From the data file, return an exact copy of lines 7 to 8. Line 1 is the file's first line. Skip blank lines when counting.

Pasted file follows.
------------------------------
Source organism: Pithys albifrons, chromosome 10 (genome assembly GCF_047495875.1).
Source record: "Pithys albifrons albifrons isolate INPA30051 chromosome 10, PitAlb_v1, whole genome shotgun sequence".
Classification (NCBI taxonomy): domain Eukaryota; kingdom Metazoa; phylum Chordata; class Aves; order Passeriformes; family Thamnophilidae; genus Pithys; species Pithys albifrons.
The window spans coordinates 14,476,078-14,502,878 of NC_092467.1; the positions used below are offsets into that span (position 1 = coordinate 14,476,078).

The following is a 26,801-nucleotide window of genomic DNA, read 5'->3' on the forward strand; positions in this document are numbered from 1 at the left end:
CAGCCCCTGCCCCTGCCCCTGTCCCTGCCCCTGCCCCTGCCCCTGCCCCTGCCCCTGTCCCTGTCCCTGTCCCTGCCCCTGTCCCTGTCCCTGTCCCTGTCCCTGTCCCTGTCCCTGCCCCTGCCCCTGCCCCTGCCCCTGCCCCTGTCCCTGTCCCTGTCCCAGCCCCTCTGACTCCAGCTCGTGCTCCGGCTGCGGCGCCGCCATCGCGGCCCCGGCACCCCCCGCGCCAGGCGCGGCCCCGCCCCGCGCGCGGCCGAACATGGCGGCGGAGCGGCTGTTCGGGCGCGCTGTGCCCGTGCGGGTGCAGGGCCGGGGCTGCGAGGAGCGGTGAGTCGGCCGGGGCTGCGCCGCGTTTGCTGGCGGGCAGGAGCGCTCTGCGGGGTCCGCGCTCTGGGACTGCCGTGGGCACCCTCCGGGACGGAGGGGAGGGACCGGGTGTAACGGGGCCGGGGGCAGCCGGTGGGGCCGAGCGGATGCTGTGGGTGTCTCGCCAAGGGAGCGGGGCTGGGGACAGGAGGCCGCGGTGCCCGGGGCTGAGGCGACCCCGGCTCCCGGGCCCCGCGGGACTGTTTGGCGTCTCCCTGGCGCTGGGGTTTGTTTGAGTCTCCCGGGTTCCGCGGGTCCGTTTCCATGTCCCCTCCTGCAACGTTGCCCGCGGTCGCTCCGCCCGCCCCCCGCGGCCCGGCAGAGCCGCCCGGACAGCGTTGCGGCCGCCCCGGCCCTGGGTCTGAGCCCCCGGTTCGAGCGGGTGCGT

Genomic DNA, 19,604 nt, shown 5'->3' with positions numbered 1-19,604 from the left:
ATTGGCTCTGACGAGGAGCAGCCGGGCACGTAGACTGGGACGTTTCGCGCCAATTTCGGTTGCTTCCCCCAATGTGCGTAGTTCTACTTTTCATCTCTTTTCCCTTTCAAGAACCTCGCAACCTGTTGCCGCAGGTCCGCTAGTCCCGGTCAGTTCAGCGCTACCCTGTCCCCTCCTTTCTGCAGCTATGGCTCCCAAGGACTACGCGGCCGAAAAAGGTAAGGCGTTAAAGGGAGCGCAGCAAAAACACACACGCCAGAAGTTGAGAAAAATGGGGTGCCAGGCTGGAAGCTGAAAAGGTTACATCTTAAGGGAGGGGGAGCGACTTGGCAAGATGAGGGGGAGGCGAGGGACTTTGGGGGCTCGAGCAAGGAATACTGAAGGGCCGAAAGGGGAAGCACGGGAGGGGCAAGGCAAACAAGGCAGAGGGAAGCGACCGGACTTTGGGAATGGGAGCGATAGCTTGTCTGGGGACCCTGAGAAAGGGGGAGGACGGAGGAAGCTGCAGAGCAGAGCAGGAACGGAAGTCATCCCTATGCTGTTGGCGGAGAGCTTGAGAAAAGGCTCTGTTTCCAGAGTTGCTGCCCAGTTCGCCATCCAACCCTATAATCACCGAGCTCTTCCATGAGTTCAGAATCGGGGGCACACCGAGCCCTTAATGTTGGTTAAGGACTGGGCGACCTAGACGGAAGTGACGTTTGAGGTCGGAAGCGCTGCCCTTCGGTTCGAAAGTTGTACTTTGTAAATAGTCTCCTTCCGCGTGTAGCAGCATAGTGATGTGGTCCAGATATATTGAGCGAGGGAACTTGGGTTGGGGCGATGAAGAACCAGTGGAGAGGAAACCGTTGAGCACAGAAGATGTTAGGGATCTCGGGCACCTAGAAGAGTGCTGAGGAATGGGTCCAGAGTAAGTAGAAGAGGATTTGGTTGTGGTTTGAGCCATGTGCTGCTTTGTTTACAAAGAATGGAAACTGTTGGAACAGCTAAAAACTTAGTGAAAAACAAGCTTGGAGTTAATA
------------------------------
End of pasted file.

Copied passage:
Genomic DNA, 19,604 nt, shown 5'->3' with positions numbered 1-19,604 from the left:
ATTGGCTCTGACGAGGAGCAGCCGGGCACGTAGACTGGGACGTTTCGCGCCAATTTCGGTTGCTTCCCCCAATGTGCGTAGTTCTACTTTTCATCTCTTTTCCCTTTCAAGAACCTCGCAACCTGTTGCCGCAGGTCCGCTAGTCCCGGTCAGTTCAGCGCTACCCTGTCCCCTCCTTTCTGCAGCTATGGCTCCCAAGGACTACGCGGCCGAAAAAGGTAAGGCGTTAAAGGGAGCGCAGCAAAAACACACACGCCAGAAGTTGAGAAAAATGGGGTGCCAGGCTGGAAGCTGAAAAGGTTACATCTTAAGGGAGGGGGAGCGACTTGGCAAGATGAGGGGGAGGCGAGGGACTTTGGGGGCTCGAGCAAGGAATACTGAAGGGCCGAAAGGGGAAGCACGGGAGGGGCAAGGCAAACAAGGCAGAGGGAAGCGACCGGACTTTGGGAATGGGAGCGATAGCTTGTCTGGGGACCCTGAGAAAGGGGGAGGACGGAGGAAGCTGCAGAGCAGAGCAGGAACGGAAGTCATCCCTATGCTGTTGGCGGAGAGCTTGAGAAAAGGCTCTGTTTCCAGAGTTGCTGCCCAGTTCGCCATCCAACCCTATAATCACCGAGCTCTTCCATGAGTTCAGAATCGGGGGCACACCGAGCCCTTAATGTTGGTTAAGGACTGGGCGACCTAGACGGAAGTGACGTTTGAGGTCGGAAGCGCTGCCCTTCGGTTCGAAAGTTGTACTTTGTAAATAGTCTCCTTCCGCGTGTAGCAGCATAGTGATGTGGTCCAGATATATTGAGCGAGGGAACTTGGGTTGGGGCGATGAAGAACCAGTGGAGAGGAAACCGTTGAGCACAGAAGATGTTAGGGATCTCGGGCACCTAGAAGAGTGCTGAGGAATGGGTCCAGAGTAAGTAGAAGAGGATTTGGTTGTGGTTTGAGCCATGTGCTGCTTTGTTTACAAAGAATGGAAACTGTTGGAACAGCTAAAAACTTAGTGAAAAACAAGCTTGGAGTTAATA